Legislation

Section 29 of the Education Act 2002 requires the governing bodies of all maintained schools in Wales to establish procedures for dealing with complaints from parents, pupils, members of staff, governors, members of the local community and others. The law also requires governing bodies to publish their complaints procedures. The provisions of section 29 came into force on 1st September 2003. On 21st May 2004 the Assembly issued guidance [Circular No: 03/2004] on the establishment and publication of procedures.

The Governing Body will have regard to Assembly guidance circular 03/2004 [published May 2004] in relation to all complaint procedures. All processes will follow the procedures set out in the document.

Concerns

A concern is not a complaint and should not be treated as such by the parent or the school. Only a very small number of concerns raised by parents need to be investigated using the formal procedure. Any concern should always be raised with the class teacher or Headteacher in the first instance where every effort will be made to resolve the difficulty. When concerns are addressed and resolved there should be no need for a formal complaint. An initial request for action, or an enquiry, is not a complaint, however, failure to respond could give rise to a complaint.

Complaints

This policy explains what parents can do if a query or concern, which has been raised with the Headteacher, has not been responded to in an appropriate manner. A number of other procedures already exist. There are special arrangements for dealing with the following matters, which must not be dealt with under the complaints’ procedure.

The existing special arrangements are for dealing with: -
• Complaints about what your child is taught at school (the National Curriculum), the school’s charging policy, religious education and collective worship, and the school’s provision of information.
The school prospectus gives details of the arrangements. In each case however, you should first discuss the problem with the Headteacher.
• Appeals against decisions about your child’s special educational needs.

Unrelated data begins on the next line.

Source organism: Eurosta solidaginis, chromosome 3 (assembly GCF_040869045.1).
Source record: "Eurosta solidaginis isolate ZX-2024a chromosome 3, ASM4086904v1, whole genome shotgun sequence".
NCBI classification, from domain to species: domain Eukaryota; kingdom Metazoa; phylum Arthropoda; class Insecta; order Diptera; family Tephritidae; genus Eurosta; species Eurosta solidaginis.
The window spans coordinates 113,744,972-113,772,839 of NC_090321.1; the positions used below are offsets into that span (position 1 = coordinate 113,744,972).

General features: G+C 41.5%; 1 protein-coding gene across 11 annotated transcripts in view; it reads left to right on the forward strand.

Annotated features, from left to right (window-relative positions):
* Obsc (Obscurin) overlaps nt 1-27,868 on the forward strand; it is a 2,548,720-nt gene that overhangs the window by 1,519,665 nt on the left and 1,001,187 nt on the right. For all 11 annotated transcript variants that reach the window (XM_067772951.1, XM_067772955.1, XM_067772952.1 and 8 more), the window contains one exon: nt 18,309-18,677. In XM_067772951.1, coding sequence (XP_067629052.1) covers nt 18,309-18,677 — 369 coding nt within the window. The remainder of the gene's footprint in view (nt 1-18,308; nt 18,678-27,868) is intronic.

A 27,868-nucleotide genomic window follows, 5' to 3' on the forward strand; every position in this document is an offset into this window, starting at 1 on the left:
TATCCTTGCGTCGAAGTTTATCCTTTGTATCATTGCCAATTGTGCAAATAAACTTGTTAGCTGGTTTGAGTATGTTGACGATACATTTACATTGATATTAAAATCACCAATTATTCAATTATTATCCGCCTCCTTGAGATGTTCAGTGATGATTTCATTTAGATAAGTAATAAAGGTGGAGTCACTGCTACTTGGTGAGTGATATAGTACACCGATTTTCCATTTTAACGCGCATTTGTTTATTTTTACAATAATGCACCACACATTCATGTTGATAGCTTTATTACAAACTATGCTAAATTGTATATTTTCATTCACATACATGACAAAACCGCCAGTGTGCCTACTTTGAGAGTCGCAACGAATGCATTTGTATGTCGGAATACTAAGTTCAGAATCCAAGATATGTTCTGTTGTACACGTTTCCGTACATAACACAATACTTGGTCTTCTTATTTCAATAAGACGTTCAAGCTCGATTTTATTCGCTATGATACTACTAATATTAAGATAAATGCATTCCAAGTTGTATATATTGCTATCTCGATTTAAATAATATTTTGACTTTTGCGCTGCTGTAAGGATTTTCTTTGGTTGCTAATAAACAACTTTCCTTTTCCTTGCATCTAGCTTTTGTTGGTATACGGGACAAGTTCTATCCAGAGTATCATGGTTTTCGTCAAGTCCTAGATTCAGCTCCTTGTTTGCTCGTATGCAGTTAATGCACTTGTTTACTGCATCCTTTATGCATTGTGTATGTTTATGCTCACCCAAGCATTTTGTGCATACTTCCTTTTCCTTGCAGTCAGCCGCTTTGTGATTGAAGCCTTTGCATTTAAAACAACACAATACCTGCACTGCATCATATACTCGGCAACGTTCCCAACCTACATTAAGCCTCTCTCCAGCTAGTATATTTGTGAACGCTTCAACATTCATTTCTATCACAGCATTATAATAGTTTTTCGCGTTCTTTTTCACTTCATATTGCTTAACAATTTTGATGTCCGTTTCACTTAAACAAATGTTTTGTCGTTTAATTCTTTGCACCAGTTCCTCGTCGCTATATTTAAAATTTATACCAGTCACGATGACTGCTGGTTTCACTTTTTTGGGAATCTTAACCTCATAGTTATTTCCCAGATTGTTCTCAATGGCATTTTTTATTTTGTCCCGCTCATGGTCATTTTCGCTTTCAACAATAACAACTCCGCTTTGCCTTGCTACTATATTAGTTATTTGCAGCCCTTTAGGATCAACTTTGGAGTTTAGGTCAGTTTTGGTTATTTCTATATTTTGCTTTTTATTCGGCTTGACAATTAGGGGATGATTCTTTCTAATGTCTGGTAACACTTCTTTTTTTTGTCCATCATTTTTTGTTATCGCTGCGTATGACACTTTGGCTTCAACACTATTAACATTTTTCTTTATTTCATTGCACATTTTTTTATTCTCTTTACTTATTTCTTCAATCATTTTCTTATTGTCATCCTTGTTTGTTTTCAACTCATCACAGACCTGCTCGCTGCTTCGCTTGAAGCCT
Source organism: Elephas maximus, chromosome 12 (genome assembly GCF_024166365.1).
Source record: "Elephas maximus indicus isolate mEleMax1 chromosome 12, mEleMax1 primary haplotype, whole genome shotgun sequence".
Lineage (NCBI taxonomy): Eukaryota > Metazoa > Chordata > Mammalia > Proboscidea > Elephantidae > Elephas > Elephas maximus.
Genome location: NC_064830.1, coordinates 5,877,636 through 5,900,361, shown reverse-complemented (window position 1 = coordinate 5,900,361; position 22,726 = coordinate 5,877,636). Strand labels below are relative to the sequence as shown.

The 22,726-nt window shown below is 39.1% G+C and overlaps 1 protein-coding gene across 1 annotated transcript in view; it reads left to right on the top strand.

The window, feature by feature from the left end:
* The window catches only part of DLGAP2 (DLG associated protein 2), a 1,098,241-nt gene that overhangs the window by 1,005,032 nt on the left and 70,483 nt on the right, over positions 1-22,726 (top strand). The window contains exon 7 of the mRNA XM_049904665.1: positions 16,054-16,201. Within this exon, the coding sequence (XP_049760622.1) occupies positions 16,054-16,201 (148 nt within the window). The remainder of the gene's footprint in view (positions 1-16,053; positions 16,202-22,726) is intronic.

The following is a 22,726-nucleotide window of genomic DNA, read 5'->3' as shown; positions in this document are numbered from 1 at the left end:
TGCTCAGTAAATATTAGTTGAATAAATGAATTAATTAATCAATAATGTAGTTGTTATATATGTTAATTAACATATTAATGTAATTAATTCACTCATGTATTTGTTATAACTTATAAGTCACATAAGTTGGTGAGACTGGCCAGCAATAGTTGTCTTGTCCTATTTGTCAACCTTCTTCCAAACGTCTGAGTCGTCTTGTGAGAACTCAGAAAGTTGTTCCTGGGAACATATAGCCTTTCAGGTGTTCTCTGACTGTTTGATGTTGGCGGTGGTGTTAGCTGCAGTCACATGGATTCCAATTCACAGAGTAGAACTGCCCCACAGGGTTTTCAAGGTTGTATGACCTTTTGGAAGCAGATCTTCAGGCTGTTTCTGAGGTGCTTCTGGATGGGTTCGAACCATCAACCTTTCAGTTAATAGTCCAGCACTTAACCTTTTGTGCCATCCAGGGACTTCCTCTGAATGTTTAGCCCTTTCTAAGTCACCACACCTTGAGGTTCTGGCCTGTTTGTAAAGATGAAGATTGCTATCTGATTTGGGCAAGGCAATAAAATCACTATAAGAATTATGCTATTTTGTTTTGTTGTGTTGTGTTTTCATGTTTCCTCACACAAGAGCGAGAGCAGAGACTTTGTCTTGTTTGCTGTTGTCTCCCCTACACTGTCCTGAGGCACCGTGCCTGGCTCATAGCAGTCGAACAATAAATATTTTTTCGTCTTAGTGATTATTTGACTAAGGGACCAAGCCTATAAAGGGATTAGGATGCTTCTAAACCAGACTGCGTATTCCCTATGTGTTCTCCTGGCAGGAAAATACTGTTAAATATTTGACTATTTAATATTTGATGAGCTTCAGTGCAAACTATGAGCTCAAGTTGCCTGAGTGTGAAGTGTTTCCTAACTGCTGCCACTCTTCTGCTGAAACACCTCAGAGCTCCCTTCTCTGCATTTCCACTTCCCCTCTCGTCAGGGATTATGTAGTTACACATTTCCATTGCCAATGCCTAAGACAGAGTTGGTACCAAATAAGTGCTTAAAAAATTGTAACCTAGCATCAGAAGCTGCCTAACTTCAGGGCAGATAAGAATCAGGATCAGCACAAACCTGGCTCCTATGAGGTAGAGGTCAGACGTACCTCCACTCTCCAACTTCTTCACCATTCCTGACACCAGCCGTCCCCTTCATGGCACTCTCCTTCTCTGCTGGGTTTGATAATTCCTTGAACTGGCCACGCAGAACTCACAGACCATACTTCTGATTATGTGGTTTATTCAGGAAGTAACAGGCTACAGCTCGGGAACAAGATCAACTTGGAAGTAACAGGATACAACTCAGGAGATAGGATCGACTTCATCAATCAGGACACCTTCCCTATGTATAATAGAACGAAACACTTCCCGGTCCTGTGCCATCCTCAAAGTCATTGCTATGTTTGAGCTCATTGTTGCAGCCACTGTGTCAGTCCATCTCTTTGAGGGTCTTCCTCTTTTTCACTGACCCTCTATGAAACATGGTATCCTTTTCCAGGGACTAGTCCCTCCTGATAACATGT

A tribunal has been established to deal with complaints of this nature. The school or Local Education Authority will be able to give you details (contact Gwyn Roberts 01492 575012)
• If you are not offered a place in the school of your choice, or if your child is suspended or excluded from school.
The school will tell you how to appeal if these situations arise.

In all other cases you should follow the 4 stage procedure outlined below.

Stage 1 - THE CLASS TEACHER OR HEADTEACHER

If you are worried about something concerning your child at school, you should first ask to discuss the difficulty with the class teacher or Headteacher. You can do this by telephoning the school, writing a letter or making an appointment. If your initial concern is made to the Headteacher, it may be suggested to you that it would be more appropriate for you first, to talk with another senior member of staff or one of the other teachers, in which case you should do this.

Stage 2 – THE HEADTEACHER

If your concern has not been resolved during Stage 1, it is good practice to deliver it in writing so that the substance of the matter is clear. On receipt the Headteacher will acknowledge the concern in writing. The concern will be fully investigated and the result conveyed in writing to the concerned party. A response will be received within 10 working days.

Stage 3 - THE GOVERNORS

Most complaints will have been resolved by this stage but, if you are still unhappy, the next stop is a formal complaint to the Governing Body.
The Governing Body has established a Complaints Committee and an Appeals Committee to deal with complaints under Section 29(1) of the Education Act 2002. The committee will be selected from the Governing Body, as appropriate for each individual complaint. Normally about three governors will be involved.

Send a letter to the Chairman of the Governors at the school. Try to keep a copy of the letter; it may help you later. The governors will let you know who will investigate your complaint and how they will deal with it. A response will be received within 15 days of the complaint.
They will hold a meeting to discuss your complaint. The meeting will usually be held within 20 working days of the day the Chairman receives your form or letter.
You will be invited to go to the meeting so that you can talk about your complaint in more detail. You can take a friend or representative with you if you wish. You will be given at least 3 working day’s notice of the meeting. Every effort will be made to see that the date and time is convenient for you.
After the meeting, even if you have attended, the governors will write to you and tell you the result. They will tell you of any action taken or to be taken.

Procedures for recording and monitoring complaints

The governing body will record and monitor all complaints according to the processes described within the guidance. The records will be kept for three school years.

Procedures for implementing any actions arising from the resolution of complaints or from monitoring trends.

The Governing Body recognises that lessons can be learnt and procedures improved as a result of individual complaint cases and the monitoring of long-term trends. The Governing Body will receive twice-yearly reports summarising key trends and issues on complaints. Any actions taken as a result of the analysis of complaints will be identified in the annual report to parents.

This policy is available on the school website, and in translation, on request.